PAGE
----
“Leaders who practise these principles of ubuntu and Black Girl Magic connect employees, promote team spirit and enhance employees’ involvement in their work. Employees experience a sense of meaning, significance, inspiration and pride in their work, and that in turn translates into improved organisational performance,” Dr Mmope said.

Dr Mmope’s recommendations for organisations to capitalise on the power of #BlackGirlMagic include contextualised leadership development and mentorship programmes that foster a welcoming environment for professional black women to apply their ubuntu-driven leadership style and be their authentic selves rather than having to assume behaviours and identities to cope with discrimination.

Training and development opportunities should focus more on using existing studies on ubuntu as a management concept, to ensure that these programmes are culturally and contextually relevant in the South African business environment.

 

About the Women’s Report

The 2020 Women’s Report focuses on the rise of the black woman: Celebrating black women’s excellence. The report is compiled in association with the South African Board for People Practices (SABPP) and sponsored by the University of Stellenbosch Business School (USB). The Report is available to download from www.womensreport.africa


¹Ngunjiri, F.W. (2016).  “I am because we are”: Exploring women’s leadership under ubuntu worldview.  Advances in Developing Human Resources, 18(2) 223-242. https://www.researchgate.net/publication/301275349_I_Am_Because_We_Are_Exploring_Womens_Leadership_Under_Ubuntu_Worldview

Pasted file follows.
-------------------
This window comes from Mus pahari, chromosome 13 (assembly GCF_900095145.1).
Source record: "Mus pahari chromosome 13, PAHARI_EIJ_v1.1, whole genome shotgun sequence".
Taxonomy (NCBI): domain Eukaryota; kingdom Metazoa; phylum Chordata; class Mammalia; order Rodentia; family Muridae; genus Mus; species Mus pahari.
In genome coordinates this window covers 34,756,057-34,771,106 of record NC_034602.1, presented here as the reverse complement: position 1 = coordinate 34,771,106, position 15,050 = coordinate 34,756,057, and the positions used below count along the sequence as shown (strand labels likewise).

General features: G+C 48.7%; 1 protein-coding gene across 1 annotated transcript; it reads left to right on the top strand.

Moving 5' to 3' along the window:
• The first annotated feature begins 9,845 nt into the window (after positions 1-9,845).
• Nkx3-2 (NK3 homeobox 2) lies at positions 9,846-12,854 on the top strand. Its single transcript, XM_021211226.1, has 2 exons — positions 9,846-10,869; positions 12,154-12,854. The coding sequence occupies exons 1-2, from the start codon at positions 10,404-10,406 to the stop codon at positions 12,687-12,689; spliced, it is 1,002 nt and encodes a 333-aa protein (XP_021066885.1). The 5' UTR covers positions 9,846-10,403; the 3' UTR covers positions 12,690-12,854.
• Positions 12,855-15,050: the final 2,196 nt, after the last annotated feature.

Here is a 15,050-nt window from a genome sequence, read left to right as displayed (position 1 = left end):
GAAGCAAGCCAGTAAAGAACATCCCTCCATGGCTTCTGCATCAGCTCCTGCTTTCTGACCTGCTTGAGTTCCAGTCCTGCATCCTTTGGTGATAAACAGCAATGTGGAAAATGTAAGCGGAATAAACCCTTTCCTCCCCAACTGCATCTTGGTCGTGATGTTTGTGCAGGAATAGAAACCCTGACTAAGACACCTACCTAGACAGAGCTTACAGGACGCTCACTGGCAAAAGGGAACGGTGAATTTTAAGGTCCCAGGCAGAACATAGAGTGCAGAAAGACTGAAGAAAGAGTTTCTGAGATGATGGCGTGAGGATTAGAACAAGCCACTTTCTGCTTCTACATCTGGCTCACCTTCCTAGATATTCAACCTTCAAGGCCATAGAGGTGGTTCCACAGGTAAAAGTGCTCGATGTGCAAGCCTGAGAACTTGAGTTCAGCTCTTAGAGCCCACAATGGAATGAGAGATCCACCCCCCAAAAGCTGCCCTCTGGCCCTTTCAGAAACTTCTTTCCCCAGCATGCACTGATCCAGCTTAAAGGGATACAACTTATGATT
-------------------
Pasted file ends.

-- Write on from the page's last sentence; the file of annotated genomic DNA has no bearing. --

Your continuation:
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Transparency on pay could close the gap for women

Transparency on pay could close the gap for women

USB News

Transparency on pay could close the gap for women

(Source: Designed by Freepik)

  • MAY 26
  • Tags Gender Economic Equality, Gender Pay Gap, Pay Equality, Women, Normalise Pay Equality, Mind the Gap, Economic Empowerment, COVID-19, research, Women at Work

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Journal Article

The COVID-19 pandemic has highlighted the need for progressive economic policies to address deep socio-economic inequalities in South Africa, including transparent pay reporting towards closing the persistent gender pay gap. Currently the gender pay gap sees South African women still earning up to 35% less¹ than men for doing the same work.

If South Africa is to dislodge its stagnant gender pay gap, mandatory pay transparency – making gender differences in pay known to employees, government and the public – can be the means to compel employers to remunerate fairly and equally, according to a new study by the University of Stellenbosch Business School (USB).

Despite South Africa’s significant strides in preventing workplace discrimination, the gender pay gap has remained stubbornly stagnant for over two decades…